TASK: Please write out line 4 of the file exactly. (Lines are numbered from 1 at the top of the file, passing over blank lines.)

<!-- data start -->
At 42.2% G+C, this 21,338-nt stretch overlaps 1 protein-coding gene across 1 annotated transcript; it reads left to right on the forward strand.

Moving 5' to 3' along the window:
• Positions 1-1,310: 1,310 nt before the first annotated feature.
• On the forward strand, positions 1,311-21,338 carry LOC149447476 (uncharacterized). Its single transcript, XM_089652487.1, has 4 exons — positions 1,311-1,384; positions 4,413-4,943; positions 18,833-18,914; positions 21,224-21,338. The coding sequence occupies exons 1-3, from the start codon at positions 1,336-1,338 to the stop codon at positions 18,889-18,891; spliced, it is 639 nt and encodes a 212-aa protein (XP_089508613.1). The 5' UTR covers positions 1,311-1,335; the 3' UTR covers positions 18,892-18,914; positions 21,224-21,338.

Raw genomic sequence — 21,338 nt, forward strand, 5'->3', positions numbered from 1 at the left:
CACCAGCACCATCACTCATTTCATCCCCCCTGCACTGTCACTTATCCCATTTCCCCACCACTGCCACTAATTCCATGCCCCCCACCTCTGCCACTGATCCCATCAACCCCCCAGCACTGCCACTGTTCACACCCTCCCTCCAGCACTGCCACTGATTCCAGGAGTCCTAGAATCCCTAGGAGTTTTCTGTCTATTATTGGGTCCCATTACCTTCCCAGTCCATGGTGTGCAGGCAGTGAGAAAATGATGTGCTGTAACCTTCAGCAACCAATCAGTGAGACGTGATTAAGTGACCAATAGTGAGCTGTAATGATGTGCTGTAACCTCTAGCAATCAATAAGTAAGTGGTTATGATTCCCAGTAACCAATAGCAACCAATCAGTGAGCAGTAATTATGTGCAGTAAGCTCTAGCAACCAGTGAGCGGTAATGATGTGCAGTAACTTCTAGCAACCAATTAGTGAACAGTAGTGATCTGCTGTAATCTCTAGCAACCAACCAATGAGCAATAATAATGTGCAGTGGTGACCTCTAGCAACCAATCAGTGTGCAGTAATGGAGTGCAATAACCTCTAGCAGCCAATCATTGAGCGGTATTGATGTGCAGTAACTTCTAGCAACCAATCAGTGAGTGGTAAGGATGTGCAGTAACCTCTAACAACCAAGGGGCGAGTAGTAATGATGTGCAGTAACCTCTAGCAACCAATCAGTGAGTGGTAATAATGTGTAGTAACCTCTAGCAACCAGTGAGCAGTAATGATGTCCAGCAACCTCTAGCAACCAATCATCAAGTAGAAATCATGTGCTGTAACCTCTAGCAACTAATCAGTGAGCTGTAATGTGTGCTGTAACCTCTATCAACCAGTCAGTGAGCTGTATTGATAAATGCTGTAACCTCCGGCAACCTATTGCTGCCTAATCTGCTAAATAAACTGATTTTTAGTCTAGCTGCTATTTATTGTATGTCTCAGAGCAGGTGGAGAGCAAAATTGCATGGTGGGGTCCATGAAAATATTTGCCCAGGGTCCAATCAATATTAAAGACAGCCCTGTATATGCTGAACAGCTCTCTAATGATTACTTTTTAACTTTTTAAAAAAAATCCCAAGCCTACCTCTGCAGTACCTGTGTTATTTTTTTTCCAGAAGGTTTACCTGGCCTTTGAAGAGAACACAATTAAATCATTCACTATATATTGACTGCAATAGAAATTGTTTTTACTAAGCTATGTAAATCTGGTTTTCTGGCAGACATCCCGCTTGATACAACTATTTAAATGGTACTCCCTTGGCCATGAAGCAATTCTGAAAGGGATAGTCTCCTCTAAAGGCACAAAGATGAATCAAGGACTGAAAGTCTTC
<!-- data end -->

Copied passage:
• On the forward strand, positions 1,311-21,338 carry LOC149447476 (uncharacterized). Its single transcript, XM_089652487.1, has 4 exons — positions 1,311-1,384; positions 4,413-4,943; positions 18,833-18,914; positions 21,224-21,338. The coding sequence occupies exons 1-3, from the start codon at positions 1,336-1,338 to the stop codon at positions 18,889-18,891; spliced, it is 639 nt and encodes a 212-aa protein (XP_089508613.1). The 5' UTR covers positions 1,311-1,335; the 3' UTR covers positions 18,892-18,914; positions 21,224-21,338.